If you want to talk to me about the Blu-ray though, I think there’s surprisingly plenty here for those who somewhat enjoy the film. Even me, who thinks its pretty average, loved most of the commentary track included with the theatrical version of the film. Gordon and Speck don’t spend too much time explaining how it was to be on set, but more on why they kept things the way they did. There’s also plenty of funny, interesting tidbits that you’ll discover like Justin Theroux having drawn an incestuous drawing for the film (my personal favourite tidbit of the commentary). Of course, with a movie like this there is definitely a behind the scenes featurette that looks at the filming of the movie, as well as outtakes because when you get that many comedians in a room, you’re bound to get a lot of jokes that don’t make it in the film. Kind of a bummer that there was always a joke in the outtakes for a scene that I thought was better than the joke they went with.
The least noteworthy addition is an extended version of the film that tacks on an extra five minutes that is unnecessary. The 105 minute runtime was already pushing itself, especially once the movie leaves its Christmas party behind in favor of a plot that feels tacked on in a way that only movies like this can tack it on. Office Christmas Party is an okay movie that only justifies its existence through an impressive cast that can hold their own, regardless of a script. Those looking to write comedy will probably find a decent amount of enjoyment from the commentary tracks, and fans of the actors will enjoy the Outtakes a lot. But this is definitely not a must-watch or must-own film.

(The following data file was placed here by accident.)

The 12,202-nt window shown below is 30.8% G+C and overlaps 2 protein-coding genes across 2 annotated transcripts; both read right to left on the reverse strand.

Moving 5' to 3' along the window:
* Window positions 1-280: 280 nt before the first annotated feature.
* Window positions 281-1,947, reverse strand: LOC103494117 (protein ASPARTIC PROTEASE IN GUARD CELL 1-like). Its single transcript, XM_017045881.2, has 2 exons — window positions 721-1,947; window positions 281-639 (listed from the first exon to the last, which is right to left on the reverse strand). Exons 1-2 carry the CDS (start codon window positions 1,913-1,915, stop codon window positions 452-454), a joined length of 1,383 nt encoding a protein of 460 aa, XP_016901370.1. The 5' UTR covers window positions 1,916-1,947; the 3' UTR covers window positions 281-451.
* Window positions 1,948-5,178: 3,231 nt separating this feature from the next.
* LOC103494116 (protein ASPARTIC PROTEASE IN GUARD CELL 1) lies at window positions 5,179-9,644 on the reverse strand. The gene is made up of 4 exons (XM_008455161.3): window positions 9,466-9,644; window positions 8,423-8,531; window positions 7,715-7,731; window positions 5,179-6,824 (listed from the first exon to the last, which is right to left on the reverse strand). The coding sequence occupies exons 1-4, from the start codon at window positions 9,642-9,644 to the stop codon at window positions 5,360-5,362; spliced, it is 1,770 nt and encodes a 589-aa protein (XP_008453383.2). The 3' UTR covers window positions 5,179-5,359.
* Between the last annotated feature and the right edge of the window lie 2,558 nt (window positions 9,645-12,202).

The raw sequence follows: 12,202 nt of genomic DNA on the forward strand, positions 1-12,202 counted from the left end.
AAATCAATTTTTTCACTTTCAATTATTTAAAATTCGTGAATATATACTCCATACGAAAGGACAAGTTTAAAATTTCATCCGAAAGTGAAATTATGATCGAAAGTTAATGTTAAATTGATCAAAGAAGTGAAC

A review copy was provided by Paramount Pictures.
Office Christmas Party Blu-ray
- The film has a heart that is surprisingly endearing
- T.J. Miller serves as a great, unintentional protagonist
- What a cast!
- Commentary track is filled with neat tidbits and writing tips
- Lots of outtakes from great actors
- Actors are relied on to save bad jokes
- Very run-of-the-mill comedy
- Extended Cut is pointless
- The laughs don't happen as often as the film thinks they do